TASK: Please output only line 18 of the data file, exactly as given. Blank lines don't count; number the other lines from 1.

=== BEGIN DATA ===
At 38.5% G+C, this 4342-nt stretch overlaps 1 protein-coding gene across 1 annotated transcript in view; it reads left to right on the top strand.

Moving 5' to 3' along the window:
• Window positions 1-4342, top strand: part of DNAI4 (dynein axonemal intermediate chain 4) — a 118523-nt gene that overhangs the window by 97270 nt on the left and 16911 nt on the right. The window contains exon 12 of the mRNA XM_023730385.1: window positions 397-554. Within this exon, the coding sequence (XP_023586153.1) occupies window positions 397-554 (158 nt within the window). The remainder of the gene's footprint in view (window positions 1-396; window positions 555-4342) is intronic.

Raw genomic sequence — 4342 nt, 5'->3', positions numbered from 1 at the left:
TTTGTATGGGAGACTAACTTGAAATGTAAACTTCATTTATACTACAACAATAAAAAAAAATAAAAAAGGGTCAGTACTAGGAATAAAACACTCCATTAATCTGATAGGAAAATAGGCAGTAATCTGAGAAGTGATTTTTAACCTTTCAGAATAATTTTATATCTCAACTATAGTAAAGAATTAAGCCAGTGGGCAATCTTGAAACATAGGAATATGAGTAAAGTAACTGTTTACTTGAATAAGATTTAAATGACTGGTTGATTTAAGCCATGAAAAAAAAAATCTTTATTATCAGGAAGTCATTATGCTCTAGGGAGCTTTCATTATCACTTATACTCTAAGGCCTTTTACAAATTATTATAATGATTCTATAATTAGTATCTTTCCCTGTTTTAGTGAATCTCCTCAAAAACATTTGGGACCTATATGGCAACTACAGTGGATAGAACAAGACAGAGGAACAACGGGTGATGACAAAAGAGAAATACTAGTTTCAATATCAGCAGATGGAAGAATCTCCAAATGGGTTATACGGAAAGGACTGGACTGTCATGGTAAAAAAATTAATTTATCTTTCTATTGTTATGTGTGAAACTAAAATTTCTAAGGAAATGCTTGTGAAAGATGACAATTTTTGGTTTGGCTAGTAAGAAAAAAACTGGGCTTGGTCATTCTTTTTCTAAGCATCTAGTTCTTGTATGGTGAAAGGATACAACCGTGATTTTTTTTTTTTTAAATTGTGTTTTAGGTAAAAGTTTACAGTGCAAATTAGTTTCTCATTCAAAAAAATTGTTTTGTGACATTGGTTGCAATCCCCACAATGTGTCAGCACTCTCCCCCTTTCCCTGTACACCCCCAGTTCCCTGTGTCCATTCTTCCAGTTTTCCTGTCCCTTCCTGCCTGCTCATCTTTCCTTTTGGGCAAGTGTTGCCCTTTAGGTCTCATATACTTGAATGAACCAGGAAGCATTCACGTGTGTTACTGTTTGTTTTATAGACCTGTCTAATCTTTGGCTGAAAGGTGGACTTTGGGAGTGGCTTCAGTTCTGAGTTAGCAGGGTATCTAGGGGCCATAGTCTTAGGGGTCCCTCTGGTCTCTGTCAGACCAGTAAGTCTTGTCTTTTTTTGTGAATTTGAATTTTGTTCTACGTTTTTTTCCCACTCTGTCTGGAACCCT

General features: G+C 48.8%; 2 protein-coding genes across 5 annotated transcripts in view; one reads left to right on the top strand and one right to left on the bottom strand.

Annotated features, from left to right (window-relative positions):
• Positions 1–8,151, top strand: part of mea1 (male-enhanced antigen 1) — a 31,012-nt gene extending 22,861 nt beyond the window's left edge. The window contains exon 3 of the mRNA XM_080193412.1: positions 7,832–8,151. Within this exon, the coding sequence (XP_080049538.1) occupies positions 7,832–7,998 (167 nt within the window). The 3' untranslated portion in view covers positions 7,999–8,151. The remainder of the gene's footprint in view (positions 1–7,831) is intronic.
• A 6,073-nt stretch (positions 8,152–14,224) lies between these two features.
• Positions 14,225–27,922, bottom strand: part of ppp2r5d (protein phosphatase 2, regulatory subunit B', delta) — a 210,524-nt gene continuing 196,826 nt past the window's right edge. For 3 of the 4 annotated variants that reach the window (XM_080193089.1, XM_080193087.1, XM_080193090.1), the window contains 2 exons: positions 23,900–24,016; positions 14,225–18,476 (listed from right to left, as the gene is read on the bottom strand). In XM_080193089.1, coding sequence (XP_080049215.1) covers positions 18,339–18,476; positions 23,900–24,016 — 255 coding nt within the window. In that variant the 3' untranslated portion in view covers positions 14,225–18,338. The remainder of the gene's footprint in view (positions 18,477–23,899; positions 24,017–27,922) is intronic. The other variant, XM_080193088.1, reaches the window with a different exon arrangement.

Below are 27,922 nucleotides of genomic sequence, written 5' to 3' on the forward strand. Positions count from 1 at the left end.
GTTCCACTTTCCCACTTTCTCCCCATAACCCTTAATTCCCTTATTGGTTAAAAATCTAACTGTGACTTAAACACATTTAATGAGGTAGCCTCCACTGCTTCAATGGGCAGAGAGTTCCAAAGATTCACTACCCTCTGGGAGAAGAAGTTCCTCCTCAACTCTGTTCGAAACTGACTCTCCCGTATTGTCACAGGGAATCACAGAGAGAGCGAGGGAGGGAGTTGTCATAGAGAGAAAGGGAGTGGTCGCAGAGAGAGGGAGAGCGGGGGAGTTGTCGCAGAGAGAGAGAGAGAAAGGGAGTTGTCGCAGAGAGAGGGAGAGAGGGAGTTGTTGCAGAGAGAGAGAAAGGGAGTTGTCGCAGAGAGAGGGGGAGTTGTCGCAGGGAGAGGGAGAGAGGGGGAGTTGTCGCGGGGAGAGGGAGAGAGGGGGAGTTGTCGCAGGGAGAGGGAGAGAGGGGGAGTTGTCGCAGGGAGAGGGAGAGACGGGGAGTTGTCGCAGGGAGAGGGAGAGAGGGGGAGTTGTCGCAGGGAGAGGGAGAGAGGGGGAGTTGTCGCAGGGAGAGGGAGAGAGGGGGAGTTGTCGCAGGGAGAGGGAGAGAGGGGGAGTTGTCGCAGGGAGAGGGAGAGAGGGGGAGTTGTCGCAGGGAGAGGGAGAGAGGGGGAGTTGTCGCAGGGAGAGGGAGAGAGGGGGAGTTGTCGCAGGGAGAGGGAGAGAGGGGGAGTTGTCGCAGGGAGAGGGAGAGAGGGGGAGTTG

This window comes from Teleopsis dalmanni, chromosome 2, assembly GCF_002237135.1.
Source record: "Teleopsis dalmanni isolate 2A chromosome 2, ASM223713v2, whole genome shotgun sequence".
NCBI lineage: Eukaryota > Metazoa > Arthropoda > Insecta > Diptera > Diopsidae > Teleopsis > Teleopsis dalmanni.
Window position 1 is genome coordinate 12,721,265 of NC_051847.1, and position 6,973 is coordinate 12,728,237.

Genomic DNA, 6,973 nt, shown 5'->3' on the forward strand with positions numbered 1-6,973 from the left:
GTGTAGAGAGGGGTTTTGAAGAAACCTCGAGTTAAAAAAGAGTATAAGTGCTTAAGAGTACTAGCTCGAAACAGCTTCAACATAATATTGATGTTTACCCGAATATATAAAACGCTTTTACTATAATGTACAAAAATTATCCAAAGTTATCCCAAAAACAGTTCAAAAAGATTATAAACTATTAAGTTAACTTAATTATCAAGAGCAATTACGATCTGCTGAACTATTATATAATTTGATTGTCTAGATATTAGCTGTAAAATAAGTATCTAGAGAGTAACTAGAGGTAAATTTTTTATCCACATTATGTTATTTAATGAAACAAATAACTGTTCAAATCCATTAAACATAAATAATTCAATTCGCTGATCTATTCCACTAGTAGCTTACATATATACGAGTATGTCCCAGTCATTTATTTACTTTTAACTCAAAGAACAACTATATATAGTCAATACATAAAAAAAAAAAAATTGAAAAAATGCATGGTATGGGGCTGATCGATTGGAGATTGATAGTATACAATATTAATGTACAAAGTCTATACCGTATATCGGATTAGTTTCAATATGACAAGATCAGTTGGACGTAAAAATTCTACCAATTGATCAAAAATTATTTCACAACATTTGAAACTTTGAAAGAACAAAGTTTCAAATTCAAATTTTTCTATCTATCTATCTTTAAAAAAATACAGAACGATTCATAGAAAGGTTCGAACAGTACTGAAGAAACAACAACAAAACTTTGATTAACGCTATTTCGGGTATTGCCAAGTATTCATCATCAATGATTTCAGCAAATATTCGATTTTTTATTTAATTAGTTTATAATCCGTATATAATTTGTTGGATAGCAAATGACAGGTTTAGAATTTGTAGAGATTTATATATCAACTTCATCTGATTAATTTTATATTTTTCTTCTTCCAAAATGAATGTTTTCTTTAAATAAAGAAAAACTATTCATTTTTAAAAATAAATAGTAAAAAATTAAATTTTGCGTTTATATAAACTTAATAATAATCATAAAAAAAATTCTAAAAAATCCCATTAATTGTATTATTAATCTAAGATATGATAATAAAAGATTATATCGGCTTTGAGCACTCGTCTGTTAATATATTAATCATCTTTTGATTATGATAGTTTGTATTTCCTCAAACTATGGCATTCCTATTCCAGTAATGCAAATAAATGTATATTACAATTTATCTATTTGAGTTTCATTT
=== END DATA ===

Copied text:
GTGTAGAGAGGGGTTTTGAAGAAACCTCGAGTTAAAAAAGAGTATAAGTGCTTAAGAGTACTAGCTCGAAACAGCTTCAACATAATATTGATGTTTACCCGAATATATAAAACGCTTTTACTATAATGTACAAAAATTATCCAAAGTTATCCCAAAAACAGTTCAAAAAGATTATAAACTATTAAGTTAACTTAATTATCAAGAGCAATTACGATCTGCTGAACTATTATATAATTTGATTGTCTAGATATTAGCTGTAAAATAAGTATCTAGAGAGTAACTAGAGGTAAATTTTTTATCCACATTATGTTATTTAATGAAACAAATAACTGTTCAAATCCATTAAACATAAATAATTCAATTCGCTGATCTATTCCACTAGTAGCTTACATATATACGAGTATGTCCCAGTCATTTATTTACTTTTAACTCAAAGAACAACTATATATAGTCAATACATAAAAAAAAAAAAATTGAAAAAATGCATGGTATGGGGCTGATCGATTGGAGATTGATAGTATACAATATTAATGTACAAAGTCTATACCGTATATCGGATTAGTTTCAATATGACAAGATCAGTTGGACGTAAAAATTCTACCAATTGATCAAAAATTATTTCACAACATTTGAAACTTTGAAAGAACAAAGTTTCAAATTCAAATTTTTCTATCTATCTATCTTTAAAAAAATACAGAACGATTCATAGAAAGGTTCGAACAGTACTGAAGAAACAACAACAAAACTTTGATTAACGCTATTTCGGGTATTGCCAAGTATTCATCATCAATGATTTCAGCAAATATTCGATTTTTTATTTAATTAGTTTATAATCCGTATATAATTTGTTGGATAGCAAATGACAGGTTTAGAATTTGTAGAGATTTATATATCAACTTCATCTGATTAATTTTATATTTTTCTTCTTCCAAAATGAATGTTTTCTTTAAATAAAGAAAAACTATTCATTTTTAAAAATAAATAGTAAAAAATTAAATTTTGCGTTTATATAAACTTAATAATAATCATAAAAAAAATTCTAAAAAATCCCATTAATTGTATTATTAATCTAAGATATGATAATAAAAGATTATATCGGCTTTGAGCACTCGTCTGTTAATATATTAATCATCTTTTGATTATGATAGTTTGTATTTCCTCAAACTATGGCATTCCTATTCCAGTAATGCAAATAAATGTATATTACAATTTATCTATTTGAGTTTCATTT